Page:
Hip, hip, hooray for Hvar

Nick Westby gives three cheers for an out-of-the-way island off the Dalmatian coast

Just when I thought I had discovered an untapped Adriatic paradise all for myself, away from the chintz of a commercial holiday hotspot, Prince Harry goes and gets himself photographed diving into a night club pool there and Beyonce is snapped kicking back and relaxing in one of the idyllic setting’s hip beach bars.

Alas, the island of Hvar off the Dalmatian coast of Croatia is not just a hidden gem for myself, the wife and the few others who have dared to broaden their travelling horizons.

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Beautiful as it, peaceful and enticing as it has become, it is steadily, and deservedly, gaining an upmarket reputation. Hvar Town, in particular, is a delight.

Prince Harry knows it, from the pictures of him enjoying a break from duty recently. Beyonce and her husband Jay Z thought it perfect for their getaway and not too much hassle for a pregnant woman.

And I’m also reliably informed Hvar is a favourite for Eva Longoria, the Desperate Housewives actress, not that I would know.

This popularity could bring package operators that then sees the skyline dominated by high rises.

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As it is, there is one high-rise hotel, but that is tucked away on a self-contained bay. The rest of the hotels are scattered on the hillside, tiny, welcoming apartments.

Down in the town, restaurants spill out on to the square, presenting a view common with most Mediterranean resorts. The narrow backstreets wind upwards, with each corner turned revealing the next breathtaking sight.

Idyllic restaurants, rooftop eateries, inviting wine bars are shoe-horned in to unlikely spaces and traditional shops selling home made artefacts.

There are no “I Love Hvar” T-shirts here. People don’t need T-shirts when smiles betray their feelings.

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It’s almost as if the locals know their home is special and they want only those who have researched their holiday destination to earn the right to enjoy their visit.

There’s a burgeoning nightlife. When the moochers mooch off to bed, the backpackers come out, filling the side-street bars with life and entertainment. Typical of the Croatian style though, the night vibe does not stray into seediness.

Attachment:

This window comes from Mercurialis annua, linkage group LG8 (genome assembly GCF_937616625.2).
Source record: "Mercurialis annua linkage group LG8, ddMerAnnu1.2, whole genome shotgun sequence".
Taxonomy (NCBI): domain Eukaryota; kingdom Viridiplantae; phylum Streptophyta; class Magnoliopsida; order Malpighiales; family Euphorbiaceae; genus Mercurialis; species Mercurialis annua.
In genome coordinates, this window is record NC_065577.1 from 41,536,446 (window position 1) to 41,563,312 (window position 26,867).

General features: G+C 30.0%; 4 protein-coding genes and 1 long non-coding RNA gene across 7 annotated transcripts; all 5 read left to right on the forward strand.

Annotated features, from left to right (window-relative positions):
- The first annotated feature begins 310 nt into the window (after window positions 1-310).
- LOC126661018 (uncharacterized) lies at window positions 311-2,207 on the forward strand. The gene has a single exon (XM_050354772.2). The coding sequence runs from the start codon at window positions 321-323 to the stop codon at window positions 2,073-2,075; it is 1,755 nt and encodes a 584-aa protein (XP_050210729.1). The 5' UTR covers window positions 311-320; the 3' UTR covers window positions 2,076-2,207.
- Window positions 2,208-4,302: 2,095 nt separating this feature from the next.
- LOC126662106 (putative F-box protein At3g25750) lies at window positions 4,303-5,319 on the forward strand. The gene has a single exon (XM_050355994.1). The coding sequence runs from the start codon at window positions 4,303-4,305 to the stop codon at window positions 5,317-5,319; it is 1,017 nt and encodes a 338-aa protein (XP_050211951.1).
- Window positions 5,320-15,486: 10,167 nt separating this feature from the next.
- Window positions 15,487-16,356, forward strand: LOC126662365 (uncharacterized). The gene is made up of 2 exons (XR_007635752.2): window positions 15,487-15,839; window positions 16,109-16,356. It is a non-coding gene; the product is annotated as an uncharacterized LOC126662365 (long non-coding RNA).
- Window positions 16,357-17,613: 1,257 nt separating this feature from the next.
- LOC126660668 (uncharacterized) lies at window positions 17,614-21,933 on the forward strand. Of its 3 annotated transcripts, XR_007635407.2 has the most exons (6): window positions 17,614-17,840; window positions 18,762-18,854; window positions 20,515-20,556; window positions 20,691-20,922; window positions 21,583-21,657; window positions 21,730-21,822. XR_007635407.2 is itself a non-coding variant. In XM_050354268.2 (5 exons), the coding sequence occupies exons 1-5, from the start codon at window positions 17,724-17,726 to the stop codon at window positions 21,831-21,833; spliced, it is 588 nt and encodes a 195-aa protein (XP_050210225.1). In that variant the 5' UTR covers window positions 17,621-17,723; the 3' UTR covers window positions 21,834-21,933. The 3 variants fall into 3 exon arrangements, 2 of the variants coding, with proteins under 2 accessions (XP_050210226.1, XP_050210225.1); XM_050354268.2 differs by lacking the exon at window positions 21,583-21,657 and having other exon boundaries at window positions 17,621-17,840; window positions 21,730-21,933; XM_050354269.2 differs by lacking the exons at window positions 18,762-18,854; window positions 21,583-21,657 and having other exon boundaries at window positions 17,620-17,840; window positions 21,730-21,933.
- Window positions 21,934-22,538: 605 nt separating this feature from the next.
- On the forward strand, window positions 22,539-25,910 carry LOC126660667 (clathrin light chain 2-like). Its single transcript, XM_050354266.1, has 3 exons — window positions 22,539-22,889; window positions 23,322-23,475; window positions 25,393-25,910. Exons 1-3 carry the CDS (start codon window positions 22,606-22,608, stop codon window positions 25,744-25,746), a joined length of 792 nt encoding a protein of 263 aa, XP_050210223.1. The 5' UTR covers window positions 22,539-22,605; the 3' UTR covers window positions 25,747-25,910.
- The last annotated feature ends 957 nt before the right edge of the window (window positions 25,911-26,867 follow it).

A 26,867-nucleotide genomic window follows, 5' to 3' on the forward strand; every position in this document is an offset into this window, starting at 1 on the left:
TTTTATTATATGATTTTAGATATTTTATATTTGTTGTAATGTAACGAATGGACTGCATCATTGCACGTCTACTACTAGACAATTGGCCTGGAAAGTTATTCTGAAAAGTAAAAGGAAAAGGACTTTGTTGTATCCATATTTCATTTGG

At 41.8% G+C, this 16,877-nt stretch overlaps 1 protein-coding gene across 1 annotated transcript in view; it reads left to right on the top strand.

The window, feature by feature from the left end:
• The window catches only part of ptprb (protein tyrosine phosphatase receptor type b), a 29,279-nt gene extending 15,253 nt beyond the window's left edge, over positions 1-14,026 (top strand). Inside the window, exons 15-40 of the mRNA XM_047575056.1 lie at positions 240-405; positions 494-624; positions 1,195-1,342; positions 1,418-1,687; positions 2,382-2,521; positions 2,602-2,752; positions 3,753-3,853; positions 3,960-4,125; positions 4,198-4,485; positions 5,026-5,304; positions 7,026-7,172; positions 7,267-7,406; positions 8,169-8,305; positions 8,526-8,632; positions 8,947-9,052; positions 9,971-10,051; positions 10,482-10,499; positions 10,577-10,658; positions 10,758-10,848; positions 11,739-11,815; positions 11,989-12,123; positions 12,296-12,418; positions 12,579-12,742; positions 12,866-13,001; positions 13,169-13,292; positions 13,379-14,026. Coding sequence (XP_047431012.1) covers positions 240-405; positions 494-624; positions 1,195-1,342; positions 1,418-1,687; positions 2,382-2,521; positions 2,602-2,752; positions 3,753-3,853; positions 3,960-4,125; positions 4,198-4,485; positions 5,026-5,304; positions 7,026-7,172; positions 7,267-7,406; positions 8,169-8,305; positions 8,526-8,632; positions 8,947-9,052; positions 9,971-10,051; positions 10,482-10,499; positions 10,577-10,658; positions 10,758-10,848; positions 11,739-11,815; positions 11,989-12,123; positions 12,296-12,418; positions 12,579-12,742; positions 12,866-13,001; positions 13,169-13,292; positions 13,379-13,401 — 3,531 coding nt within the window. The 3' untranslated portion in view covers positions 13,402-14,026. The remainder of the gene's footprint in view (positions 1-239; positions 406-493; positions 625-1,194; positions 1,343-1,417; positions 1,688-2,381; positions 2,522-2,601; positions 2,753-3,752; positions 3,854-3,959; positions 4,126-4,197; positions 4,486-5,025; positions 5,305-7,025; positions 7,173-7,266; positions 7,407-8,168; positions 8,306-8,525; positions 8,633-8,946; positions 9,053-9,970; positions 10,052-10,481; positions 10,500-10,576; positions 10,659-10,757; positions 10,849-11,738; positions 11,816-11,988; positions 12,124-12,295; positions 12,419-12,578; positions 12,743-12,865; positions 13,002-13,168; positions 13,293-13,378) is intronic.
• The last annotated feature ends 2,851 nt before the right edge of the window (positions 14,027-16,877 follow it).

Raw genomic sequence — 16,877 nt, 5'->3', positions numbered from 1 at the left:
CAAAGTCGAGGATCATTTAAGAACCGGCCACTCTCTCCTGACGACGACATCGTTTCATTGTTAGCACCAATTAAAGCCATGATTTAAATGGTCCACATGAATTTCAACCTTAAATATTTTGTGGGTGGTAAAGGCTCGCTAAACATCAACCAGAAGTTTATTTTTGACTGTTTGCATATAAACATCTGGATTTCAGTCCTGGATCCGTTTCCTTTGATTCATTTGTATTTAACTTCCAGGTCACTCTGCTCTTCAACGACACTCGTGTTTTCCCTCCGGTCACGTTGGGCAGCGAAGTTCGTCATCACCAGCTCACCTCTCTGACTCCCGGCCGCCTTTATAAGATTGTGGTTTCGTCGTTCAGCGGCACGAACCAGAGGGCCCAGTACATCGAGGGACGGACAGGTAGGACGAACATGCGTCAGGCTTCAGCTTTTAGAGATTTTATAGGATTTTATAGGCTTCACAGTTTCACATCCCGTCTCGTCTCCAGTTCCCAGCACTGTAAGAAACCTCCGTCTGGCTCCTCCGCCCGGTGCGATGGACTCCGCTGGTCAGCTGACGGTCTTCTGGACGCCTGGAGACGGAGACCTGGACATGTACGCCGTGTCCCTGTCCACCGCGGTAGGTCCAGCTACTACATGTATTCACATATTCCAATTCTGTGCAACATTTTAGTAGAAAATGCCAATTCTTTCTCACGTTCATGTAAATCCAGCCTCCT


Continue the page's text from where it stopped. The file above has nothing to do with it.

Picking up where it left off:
Hvar is class throughout. And if the narrow back streets prove too stifling, the marina that the town is built around is like a mini St Tropez.

Everything from racing yachts to party boats, fishermen’s rigs to mini cruise liners drop anchor just a few short steps from the restaurants and nightlife.

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If an escape from the increasing bustle is required, then the promenade continues both north and south from the town along the rugged coastline.

From there, little coves to sunbathe in can be found. If not, a cafe or a bar is sure to stock refreshments and shelter from the blazing sun.

One thing to note about Hvar, and indeed the majority of Croatia, is that the beaches are shingles, pebbles and rocks.

And the sea – beautiful, clear and crisp – is a hang-out for sea urchins, so footwear is required. If not, you run the risk of having black needles stuck in your toe like this reckless swimmer suffered.

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Away from the main town, the hillsides are dotted with pine forests, vineyards, olive groves, lavender fields and fruit orchids. For discerning historians, there is much to learn about the island’s heritage during its days under Napoleonic, Austrian, Venetian and Greek rule.

Enchanting as it is, you have to work hard just to reach Hvar.

Tour operators have yet to offer an extensive range of package holidays because the island has no airport to speak of.

The best way to go is to fly from Manchester to Split, a three-hour flight. From Split airport, a 40-minute bus ride is required to the city’s port.

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And if you get a few hours to spend in Split take it. Like most big Eastern European cities, the skyline is dominated by tower blocks riddled with bullet holes and political graffiti.

But it has a charm about it particularly in the old town close to the port.

At Split port there is a short wait before boarding the two-hour ferry from the mainland.

A hydrofoil does the same journey in half the time but is not as frequent and is more expensive.

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And even when arriving at the ferry port on the island, 20 minutes on a bus still awaits before Hvar Town is reached. You have to find your own way.

But don’t let the length of journey time surprise or dissuade you. It is better to prepare yourself for a six-hour slog on land, sea and air, because without doubt, you will agree once you arrive at the beautiful, diverse, welcoming Hvar, it is well worth it.

Getting there

Jet2.com offers low fares, convenient flight times, and a 22kg baggage allowance to Split from Manchester, up to one day a week. Flights start from ££41.99 one way including taxes.

For more information please visit www.jet2.com.